There'll be many kings and queens in the audience.
Queen Elizabeth II's funeral will be one of the biggest in modern history — and while you probably didn't get an invite, you can still be part of it from home.
When is the queen's funeral?
Everything will kick off early in the day at 6:30 a.m., when Westminster Hall will stop accepting people to see the queen lying in state.
A few hours later, around 10:45 a.m., the queen's body will be taken via carriage from Westminster Hall to Westminster Abbey, which is more or less, across the street. You can expect a procession with many of marching military members and gun salutes at this point.
Senior members of the royal family will also be part of the escort, including King Charles III, his sons Prince William and Prince Harry, and his siblings Prince Edward, Prince Andrew and Princess Anne. Expect to see them, along with others like Meghan Markle, the Duchess of Sussex, and Catherine Middleton, the Princess of Wales, throughout the ceremony on Monday.
The state funeral will happen at Westminster Abbey from 11 a.m.-12 p.m., with various religious leaders and U.K. Prime Minister Liz Truss, expected to be part of it.
The funeral will wrap up with two minutes of silence at 11:55 a.m. local time.
The guest list for the queen's funeral
Westminster Abbey has room for about 2,000 people, and the guest list is expected to be very impressive.
Among those who are said to be attending:
- U.S. President Joe Biden
- Canadian Prime Minister Justin Trudeau, along with First Nation leaders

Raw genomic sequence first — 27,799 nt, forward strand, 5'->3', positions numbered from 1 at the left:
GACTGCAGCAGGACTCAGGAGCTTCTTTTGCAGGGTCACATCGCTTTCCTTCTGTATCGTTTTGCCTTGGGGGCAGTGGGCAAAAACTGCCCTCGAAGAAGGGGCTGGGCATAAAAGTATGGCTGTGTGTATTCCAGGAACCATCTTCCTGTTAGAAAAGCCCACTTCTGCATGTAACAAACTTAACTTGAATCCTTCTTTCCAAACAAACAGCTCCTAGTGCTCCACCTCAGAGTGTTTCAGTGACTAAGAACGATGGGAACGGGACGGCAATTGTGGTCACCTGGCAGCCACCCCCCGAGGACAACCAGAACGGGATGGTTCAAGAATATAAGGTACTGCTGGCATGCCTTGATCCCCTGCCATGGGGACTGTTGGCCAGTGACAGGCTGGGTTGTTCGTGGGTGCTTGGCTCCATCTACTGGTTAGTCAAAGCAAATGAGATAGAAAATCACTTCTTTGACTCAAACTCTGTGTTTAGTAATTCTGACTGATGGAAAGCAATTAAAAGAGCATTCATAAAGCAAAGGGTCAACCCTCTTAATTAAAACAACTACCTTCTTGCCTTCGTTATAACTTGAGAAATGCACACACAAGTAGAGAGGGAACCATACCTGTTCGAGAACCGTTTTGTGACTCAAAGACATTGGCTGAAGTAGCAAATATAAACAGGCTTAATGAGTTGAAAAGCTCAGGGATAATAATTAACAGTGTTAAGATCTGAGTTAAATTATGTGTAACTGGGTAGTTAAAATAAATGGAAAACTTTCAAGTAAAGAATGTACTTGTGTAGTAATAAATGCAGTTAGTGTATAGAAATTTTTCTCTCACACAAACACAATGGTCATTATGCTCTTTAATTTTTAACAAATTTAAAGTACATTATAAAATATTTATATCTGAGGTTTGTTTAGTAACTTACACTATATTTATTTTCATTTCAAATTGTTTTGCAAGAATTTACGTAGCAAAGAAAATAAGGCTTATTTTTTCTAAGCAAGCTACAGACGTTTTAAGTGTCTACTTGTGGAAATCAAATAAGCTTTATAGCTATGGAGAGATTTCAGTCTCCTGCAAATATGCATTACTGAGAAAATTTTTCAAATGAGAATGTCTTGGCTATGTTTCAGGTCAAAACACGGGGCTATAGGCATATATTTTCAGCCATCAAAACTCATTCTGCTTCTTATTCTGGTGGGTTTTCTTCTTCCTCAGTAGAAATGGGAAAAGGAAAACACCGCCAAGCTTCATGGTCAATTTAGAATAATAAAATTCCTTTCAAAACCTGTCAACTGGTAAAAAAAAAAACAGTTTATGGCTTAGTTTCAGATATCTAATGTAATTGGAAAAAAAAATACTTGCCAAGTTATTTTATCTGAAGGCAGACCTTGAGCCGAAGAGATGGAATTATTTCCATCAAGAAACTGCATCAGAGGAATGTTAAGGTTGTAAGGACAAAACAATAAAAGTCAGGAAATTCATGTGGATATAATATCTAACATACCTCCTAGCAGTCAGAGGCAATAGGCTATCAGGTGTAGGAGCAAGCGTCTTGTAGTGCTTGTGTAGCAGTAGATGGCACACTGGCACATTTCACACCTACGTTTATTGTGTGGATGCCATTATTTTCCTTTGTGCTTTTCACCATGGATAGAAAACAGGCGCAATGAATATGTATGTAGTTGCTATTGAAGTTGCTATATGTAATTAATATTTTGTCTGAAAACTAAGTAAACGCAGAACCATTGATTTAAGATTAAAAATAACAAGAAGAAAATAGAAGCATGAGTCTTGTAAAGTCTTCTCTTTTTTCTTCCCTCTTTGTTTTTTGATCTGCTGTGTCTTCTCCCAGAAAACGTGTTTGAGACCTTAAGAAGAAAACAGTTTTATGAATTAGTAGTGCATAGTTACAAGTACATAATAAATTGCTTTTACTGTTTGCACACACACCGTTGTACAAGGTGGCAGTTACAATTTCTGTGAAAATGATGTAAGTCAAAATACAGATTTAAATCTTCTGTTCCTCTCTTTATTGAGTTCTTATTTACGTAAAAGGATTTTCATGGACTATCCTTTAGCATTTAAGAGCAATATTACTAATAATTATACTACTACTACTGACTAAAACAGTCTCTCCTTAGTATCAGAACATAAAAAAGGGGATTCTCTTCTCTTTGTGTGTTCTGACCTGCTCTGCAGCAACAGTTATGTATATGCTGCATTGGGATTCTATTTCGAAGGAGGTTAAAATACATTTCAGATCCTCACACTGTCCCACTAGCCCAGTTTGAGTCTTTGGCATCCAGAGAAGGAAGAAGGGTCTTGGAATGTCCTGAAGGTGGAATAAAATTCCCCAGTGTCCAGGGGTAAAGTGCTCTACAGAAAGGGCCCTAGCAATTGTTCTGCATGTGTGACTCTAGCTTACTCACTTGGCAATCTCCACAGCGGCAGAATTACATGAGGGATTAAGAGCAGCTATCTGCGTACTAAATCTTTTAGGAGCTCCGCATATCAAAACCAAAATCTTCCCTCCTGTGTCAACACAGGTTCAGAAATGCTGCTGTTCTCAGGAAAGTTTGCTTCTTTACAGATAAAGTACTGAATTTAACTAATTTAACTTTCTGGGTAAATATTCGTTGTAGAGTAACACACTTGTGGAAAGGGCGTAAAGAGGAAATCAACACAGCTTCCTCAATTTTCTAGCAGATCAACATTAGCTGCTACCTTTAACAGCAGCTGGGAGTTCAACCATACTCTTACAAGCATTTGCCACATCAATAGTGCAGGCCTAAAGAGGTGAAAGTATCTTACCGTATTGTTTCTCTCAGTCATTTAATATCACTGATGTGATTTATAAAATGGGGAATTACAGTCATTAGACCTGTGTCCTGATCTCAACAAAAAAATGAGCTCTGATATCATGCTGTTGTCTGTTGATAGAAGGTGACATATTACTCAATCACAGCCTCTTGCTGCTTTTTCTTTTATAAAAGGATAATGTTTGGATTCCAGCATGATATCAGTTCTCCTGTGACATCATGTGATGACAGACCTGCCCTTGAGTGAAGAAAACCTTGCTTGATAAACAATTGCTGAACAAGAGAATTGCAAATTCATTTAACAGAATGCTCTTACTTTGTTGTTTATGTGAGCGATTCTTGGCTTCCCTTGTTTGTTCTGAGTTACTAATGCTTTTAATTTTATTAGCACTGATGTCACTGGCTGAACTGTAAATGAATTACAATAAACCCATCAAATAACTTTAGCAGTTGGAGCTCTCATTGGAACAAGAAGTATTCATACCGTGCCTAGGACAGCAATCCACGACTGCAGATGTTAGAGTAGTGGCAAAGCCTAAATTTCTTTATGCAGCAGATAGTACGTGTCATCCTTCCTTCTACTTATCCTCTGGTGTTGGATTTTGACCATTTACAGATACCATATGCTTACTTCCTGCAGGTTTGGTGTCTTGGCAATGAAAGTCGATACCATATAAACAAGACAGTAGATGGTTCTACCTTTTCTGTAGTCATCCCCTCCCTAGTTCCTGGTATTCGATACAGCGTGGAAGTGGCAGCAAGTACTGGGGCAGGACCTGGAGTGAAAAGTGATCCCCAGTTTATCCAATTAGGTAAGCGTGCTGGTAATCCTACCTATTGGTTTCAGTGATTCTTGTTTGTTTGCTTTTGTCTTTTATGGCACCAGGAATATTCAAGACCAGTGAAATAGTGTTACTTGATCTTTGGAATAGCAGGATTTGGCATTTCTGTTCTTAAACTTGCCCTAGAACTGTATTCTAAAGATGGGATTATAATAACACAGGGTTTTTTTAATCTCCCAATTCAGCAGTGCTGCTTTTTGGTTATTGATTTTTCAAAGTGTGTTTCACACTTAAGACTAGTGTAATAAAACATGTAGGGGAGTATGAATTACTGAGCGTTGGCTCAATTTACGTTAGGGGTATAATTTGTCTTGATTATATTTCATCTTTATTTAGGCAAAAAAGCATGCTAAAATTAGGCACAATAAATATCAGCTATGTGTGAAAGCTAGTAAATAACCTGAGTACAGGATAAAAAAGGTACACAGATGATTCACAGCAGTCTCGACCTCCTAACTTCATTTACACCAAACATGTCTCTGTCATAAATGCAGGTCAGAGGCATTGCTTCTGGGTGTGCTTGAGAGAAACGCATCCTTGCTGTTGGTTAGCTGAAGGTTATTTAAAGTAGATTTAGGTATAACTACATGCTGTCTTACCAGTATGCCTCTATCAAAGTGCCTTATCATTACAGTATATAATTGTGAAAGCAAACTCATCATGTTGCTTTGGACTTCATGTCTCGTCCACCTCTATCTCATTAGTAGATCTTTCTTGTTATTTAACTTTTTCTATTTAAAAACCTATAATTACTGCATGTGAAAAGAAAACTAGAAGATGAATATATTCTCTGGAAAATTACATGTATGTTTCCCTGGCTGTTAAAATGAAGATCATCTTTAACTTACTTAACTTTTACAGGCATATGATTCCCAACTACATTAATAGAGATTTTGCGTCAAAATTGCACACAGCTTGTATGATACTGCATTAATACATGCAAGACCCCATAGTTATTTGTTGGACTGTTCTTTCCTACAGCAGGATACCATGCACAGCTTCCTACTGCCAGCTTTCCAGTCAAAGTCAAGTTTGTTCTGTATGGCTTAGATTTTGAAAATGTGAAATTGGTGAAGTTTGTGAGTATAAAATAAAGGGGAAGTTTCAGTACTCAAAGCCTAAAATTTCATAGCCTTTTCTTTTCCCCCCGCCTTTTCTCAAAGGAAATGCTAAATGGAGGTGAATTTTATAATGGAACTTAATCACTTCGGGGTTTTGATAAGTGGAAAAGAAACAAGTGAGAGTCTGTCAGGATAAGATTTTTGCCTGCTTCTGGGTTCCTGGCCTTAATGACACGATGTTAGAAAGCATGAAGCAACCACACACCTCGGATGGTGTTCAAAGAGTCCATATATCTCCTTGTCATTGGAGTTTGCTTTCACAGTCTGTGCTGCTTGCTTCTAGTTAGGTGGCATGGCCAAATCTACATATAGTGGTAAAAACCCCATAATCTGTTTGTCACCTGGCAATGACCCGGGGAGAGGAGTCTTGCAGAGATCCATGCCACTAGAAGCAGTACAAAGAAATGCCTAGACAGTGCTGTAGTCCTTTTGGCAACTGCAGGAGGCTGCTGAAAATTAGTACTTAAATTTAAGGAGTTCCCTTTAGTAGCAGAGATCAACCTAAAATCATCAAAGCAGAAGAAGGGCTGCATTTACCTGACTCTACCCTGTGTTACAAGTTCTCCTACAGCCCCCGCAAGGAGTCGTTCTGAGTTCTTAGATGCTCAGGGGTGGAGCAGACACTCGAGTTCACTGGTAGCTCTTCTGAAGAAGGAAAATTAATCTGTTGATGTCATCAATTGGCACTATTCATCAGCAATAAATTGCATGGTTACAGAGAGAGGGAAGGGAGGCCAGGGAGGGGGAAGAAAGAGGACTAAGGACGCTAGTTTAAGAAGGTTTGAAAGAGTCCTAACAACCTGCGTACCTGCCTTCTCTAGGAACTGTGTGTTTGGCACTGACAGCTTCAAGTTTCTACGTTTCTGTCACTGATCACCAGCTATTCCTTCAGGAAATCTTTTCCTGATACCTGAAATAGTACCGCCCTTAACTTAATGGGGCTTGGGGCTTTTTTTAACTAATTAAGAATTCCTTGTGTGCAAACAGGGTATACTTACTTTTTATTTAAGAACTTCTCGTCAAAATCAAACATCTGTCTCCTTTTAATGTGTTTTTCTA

- New Zealander Prime Minister Jacinda Ardern
- Māori King Kiingi Tūheitia
- Australian Prime Minister Anthony Albanese
- Kenyan President William Ruto
- South African President Cyril Ramaphosa
- French President Emmanuel Macron
- Finnish President Sauli Niinistö
- President of the European Commission Ursula von der Leyen
- Brazilian President Jair Bolsonaro
- South Korean President Yoon Suk Yeol
- Italian President Sergio Mattarella
- Japanese Emperor Naruhito and Empress Masako
- King Abdullah II of Jordan
- Irish Taoiseach (Prime Minister) Micheal Martin
- King Felipe VI & Queen Letizia of Spain
- King Philippe & Queen Mathilde of Belgium
- Queen Margrethe of Denmark
- King Willem-Alexander & Queen Maxima of the Netherlands
- King Harald & Queen Sonja of Norway
- Sultan Haitham bin Tarik of Oman
- King Carl XVI Gustaf & Queen Silvia of Sweden
- King Tupou VI of Tonga
And that's not even the full list! There will be other world leaders and royals from around the world at the funeral.
You'll also see plenty of big and small names from the U.K.'s royal family.
No former U.S. presidents were invited, and the leaders of Russia, Belarus and Myanmar were not asked to attend, Reuters reports.
Burying the queen
Once the funeral is over, we're in for a bunch of processions.
First, the queen's coffin will be carried out of Westminster Abbey and through Wellington Arch. It'll be swapped onto a hearse at the arch at 1 p.m., then it will head to Windsor Castle by about 3 p.m., still according to the BBC.
You can then expect another procession to take her body to St. George's Chapel, where there will be a committal service at 4 p.m.
The service will end with officials taking the queen's orb, sceptre and crown off the coffin, and she will then be lowered into the burial chamber. Her late husband, Prince Philip, is already buried there.
You can watch that committal service from home, although the actual moment when they buried her will come at 7:30 p.m., and that will not be broadcast.
Once the queen is buried, the book will be closed on "Operation London Bridge" and the U.K. will move on with its new monarch, King Charles III.
This article's left-hand cover image was used for illustrative purposes only.